does the briefings. so, you know, there are relationship and trust and other dynamics that go into that that are important. and again, we are all kind of reading and listening to these things about what the president's thinking has been over time. but when he called on the deputy attorney general to actually put his thoughts into writing i think that from my perspective was a very significant thing because it's a person who's directly supervising the director of the fbi who is making, you know, his own assessment of the situation. >> the bureau of course has a storied history as regards to trust between the bureau and the executive branch. you can go back to hoover of course and clinton, sessions and all of that. how worried are you about that trust being permanently damaged here, at least in the short to medium term? >> well, there are great people
at the fbi who are agents who have worked for decades become managers and leaders there. they're strong professionals. i just worked with them for so many years, seeing how dedicated they are to go about doing their work and how in many ways they're unaffected by all of the politics and the talk that goes on and have the capability day after day of doing what they have to do. so we all have to be hopeful about that part of it. we have to be hopeful about the fbi continuing its professionalism in its day to day work and that they're overseen by career prosecutors who have a similar mindset. and the white house is removed from this because you know the fbi is -- has an independence and it reports to the department of justice. and that relationship i talked
about before is really one that was just more about the president being briefed by the fbi director but there's no real contact otherwise between the -- you know, the two offices and so it should be something that we can all look to with some hopefulness about the professionalism of the bureau. >> we certainly hope we get more clarity on what's happened in the next few days and weeks. paul, i want you to stay on the line and get some reaction, the president's investments in russia. we'll go to eamon javers at the white house. eamon? >> carl. that's right. the associated press is reporting they have been told by president trump's lawyers that they have reviewed ten years of the president's tax returns. they do not reflect any income of any type from russian sources, with some exceptions. the lawyers did not release copies of the trump tax returns so the associated press can't independently verify this.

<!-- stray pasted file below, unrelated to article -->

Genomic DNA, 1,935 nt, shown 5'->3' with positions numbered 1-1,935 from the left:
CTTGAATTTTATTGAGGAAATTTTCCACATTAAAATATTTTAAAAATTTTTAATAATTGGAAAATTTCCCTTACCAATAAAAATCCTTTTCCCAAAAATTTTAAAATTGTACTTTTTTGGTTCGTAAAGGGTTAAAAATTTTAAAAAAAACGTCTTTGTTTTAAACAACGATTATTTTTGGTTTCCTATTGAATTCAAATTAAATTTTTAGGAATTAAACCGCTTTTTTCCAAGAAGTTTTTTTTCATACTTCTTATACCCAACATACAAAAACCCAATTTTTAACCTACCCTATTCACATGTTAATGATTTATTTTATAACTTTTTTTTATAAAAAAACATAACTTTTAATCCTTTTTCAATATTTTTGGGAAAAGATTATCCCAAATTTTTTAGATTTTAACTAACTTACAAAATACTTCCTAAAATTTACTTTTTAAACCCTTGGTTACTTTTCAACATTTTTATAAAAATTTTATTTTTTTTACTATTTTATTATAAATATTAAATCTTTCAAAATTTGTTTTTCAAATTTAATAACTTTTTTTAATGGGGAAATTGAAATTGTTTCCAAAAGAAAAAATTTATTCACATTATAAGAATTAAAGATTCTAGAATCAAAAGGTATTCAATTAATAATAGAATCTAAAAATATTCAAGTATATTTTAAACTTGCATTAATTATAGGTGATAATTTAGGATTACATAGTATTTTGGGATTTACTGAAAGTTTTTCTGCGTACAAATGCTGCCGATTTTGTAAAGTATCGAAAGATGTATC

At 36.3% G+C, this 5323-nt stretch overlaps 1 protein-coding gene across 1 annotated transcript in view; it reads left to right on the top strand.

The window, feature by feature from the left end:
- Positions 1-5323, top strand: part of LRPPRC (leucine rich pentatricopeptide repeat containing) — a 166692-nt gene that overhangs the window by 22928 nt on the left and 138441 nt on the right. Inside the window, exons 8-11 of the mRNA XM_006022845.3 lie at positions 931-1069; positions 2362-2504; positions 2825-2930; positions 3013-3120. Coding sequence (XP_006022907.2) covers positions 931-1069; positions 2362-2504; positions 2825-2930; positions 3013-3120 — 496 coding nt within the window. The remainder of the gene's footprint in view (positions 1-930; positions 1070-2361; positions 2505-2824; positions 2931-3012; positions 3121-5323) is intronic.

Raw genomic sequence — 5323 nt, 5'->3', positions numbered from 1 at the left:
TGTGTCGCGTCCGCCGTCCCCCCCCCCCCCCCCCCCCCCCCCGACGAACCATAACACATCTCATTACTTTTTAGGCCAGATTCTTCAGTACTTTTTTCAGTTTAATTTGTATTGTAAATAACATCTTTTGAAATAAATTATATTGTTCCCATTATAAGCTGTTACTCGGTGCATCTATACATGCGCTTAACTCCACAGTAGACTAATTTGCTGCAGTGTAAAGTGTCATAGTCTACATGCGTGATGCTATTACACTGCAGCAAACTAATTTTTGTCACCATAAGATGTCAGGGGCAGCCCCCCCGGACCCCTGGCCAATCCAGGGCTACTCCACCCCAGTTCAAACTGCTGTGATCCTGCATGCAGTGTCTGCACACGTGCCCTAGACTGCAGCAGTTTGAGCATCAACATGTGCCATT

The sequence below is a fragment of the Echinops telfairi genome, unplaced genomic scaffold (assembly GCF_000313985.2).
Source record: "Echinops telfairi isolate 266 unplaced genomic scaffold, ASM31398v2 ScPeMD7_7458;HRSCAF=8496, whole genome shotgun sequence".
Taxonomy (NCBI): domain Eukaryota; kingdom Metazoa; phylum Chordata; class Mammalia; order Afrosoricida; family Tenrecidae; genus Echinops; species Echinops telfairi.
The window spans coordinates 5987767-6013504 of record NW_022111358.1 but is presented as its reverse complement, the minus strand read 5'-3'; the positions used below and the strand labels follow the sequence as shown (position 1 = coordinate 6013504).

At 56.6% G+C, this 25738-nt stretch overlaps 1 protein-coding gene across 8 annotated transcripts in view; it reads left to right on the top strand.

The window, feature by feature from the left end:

here's what they say they're being told in the letter. the letter says there's no equity investment by russia or debt owed by trump to russian lenders. it reflects 2013 income from the miss universe pageant held in russia. and now the white house is saying that the trump asked his lawyers for this letter following a request from republican senator graham of south carolina who's heading up one of the committees on capitol hill that's investigating this swirl of russian influence into the election last year. we should note that in his interview with lester holt of nbc news last night the president certified a letter to the lawyer unnamed who sent questions to capitol hill about his own interests and russian money. this is an attempt to clear up any questions about trump investment from russia. back over to you. >> all right. eamon, thank you for that. eamon javers. paul, obviously, the president's tax returns are an issue that go
back a ways. a lot of his supporters say really irrelevant and that you take the president at his word. waiting for audit to finish before he can release the hard copy. does this answer enough questions that you might have at least for now? >> well, the issue of investments and whether or not there are conflicts of interest is something that's been looked at and talked about for quite some time. that will continue to be until there is i think a general sense of satisfaction that there's -- you know, the kind of transparency that we have come to understand in the way that the government operates. i haven't followed it closely the sort of current standing on how that's going to play out. but i do think that transparency for political officials has been an important part of strengthening public trust. >> paul, we'll see what -- how